This takeaway is the more obvious of the two, but we willingly walk ourselves into a trap when we jump straight to complex features, patterns, or idioms. We push well past those 850 words, and sabotage our learning process.

2) Simple code is empathetic code

I love writing list comprehensions in Python! My caveman brain releases endorphins when I realize how much I can do in only one line. Paradoxically, though, list comprehension can be… incomprehensible.

We need to write code with the understanding that someone in a galaxy far far away will need to read it.

In my case, maybe that person is a colleague who isn’t familiar with Python. Maybe they’re a contractor who knows Python, but it’s been a while. Or maybe I’ve switched companies, and am not around to answer their questions. By saving myself a few keystrokes, I’ve cost someone valuable minutes; I’m not respecting their time.

Of course, list comprehension is a small example, but this principle applies just as well to complex patterns and sprawling systems. Simplicity is empathy.

All in all, controlled languages are an interesting theory and intuitively make so much sense. I likely won’t be fluent in Italian any time soon, but I’ll certainly remind myself to slow down and keep it stupid simple. I might even revisit Rust and do it right this time.

DONE Learning Go Generics with Advent of Code @devlogs

This post is a living draft and may be revised. If you have any comments, questions, or concerns, please reach out.

Yesterday, the Go core team released go1.18beta1 which formally introduces generics. There isn’t a whole lot of info circulating yet aside from git history and go-nuts experiments, but the overall reception feels very positive.

Personally, I’ve been hands on with generics for the better part of a week all thanks to the Advent of Code, which has been the perfect venue to take generics for a spin. If you’re not familiar with AOC…

Advent of Code is an advent calendar of small programming puzzles for a variety of skill sets and skill levels that can be solved in any programming language you like. People use them as a speed contest, interview prep, company training, university coursework, practice problems, or to challenge each other.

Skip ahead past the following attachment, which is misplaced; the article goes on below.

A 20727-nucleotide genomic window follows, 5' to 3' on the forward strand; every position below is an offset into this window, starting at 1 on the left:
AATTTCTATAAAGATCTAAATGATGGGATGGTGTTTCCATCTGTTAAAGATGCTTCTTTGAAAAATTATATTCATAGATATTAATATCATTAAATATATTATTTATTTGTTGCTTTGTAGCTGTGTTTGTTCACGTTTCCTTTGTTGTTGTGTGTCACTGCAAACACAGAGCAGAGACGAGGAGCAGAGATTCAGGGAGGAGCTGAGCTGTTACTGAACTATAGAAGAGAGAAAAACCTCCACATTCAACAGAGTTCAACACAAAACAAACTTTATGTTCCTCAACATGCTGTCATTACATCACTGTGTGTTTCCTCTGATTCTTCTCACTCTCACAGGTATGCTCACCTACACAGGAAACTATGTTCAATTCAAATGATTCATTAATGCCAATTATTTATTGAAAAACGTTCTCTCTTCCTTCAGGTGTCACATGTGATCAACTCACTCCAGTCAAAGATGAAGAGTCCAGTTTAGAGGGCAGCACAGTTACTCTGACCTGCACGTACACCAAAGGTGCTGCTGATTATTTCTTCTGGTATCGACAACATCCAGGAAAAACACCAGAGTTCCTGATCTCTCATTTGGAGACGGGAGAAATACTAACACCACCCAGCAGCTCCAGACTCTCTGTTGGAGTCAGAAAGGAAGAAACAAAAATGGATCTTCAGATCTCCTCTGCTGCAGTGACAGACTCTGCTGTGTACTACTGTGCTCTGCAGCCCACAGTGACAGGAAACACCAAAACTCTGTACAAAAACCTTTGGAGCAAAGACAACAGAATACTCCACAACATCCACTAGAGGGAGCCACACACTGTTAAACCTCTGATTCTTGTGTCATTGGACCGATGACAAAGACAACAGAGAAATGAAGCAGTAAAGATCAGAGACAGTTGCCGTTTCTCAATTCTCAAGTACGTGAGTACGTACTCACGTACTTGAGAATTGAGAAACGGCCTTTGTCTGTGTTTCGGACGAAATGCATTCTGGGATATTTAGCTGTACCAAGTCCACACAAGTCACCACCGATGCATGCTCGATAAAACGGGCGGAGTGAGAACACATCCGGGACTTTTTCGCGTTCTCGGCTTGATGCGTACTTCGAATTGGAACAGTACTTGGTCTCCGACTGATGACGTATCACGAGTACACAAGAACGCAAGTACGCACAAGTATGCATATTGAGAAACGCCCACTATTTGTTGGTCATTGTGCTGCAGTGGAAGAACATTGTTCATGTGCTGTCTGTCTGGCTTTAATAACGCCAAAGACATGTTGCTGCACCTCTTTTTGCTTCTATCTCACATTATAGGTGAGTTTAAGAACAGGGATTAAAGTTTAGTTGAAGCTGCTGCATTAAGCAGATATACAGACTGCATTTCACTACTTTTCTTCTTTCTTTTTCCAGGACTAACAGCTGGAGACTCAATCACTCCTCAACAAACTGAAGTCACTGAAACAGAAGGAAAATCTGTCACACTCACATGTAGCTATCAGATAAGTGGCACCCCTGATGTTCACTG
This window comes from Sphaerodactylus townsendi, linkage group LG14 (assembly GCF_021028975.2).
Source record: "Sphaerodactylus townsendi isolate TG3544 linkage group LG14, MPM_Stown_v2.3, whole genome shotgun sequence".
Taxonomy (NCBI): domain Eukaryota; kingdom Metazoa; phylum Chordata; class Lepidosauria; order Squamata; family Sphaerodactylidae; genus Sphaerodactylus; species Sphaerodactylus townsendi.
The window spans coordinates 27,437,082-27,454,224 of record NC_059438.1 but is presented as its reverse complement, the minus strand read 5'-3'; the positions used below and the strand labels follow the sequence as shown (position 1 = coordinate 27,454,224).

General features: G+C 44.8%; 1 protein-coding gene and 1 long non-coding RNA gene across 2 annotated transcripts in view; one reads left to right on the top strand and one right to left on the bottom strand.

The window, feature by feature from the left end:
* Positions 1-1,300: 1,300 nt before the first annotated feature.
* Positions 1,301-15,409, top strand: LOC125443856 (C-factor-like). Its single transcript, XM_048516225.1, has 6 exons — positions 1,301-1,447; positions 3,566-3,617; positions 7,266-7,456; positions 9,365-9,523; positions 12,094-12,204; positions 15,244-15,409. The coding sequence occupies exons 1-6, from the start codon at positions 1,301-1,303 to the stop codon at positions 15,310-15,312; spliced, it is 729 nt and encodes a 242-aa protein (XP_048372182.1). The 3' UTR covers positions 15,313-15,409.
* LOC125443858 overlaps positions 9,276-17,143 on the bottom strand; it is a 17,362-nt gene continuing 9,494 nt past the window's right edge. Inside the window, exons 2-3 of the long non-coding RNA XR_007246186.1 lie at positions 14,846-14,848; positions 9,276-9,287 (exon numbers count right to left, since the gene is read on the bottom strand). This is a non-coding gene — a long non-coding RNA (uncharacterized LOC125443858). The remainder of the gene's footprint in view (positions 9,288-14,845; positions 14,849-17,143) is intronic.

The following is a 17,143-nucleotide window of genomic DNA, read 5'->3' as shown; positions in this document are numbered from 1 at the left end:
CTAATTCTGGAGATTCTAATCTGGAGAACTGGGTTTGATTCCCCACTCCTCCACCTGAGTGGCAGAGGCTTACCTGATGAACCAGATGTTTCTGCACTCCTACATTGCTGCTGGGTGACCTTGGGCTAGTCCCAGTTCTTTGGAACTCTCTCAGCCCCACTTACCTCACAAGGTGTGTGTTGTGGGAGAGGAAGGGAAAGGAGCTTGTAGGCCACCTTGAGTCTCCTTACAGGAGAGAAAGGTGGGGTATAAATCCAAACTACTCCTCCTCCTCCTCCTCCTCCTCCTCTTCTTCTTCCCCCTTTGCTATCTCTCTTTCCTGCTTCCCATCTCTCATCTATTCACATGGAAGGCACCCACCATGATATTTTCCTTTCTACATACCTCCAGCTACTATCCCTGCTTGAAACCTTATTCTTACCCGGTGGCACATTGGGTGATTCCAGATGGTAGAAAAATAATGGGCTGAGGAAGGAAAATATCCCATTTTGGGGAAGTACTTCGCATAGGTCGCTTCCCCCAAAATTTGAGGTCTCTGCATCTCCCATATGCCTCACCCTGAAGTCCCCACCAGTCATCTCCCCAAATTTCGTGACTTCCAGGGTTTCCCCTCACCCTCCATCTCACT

You don’t need a computer science background to participate - just a little programming knowledge and some problem solving skills will get you pretty far. Nor do you need a fancy computer; every problem has a solution that completes in at most 15 seconds on ten-year-old hardware. – Eric Wastl

This article will cover the basics of generics (or enough to get you started) and uses my AOC experiments a case study.

DONE ZNC, the right way @devlogs

I’ve setup ZNC one too many times.

Sometimes I forget it’s riding shotgun on a spare droplet heading to the trash heap. Other times, my payment method expires and so too does the instance. Other times I’m too lazy to host it in the cloud at all, so I run it locally. In any case, today I wanted to set up ZNC the right way… for the last time.

I also want to document the process for posterity and stop scouring the web for the same articles time after time.

The TODO list for today:

Dedicated domain and droplet

I’ll gloss over the relatively simple steps like provisioning a droplet, securing the firewall, installing ZNC, and purchasing a domain.

tldr; I…

  1. Provisioned a droplet.
  2. Purchased a new domain. I opted for a .chat TLD because I thought it was appropriate
  3. Directed the registrar to DigitalOcean’s nameservers. Consolidating behind a single control panel makes life much easier.
  4. Created an A record with an irc subdomain pointing at the IP of my new droplet.

For the remainder of this post, I’ll use irc.example.chat as my placeholder domain!

Configuring ZNC

How you configure ZNC is a matter of personal taste. I opt to load fairly standard modules like chanserver, fail2ban, log, and identfile but feel free to go crazy! One thing that is important to mention though, are the separate listeners.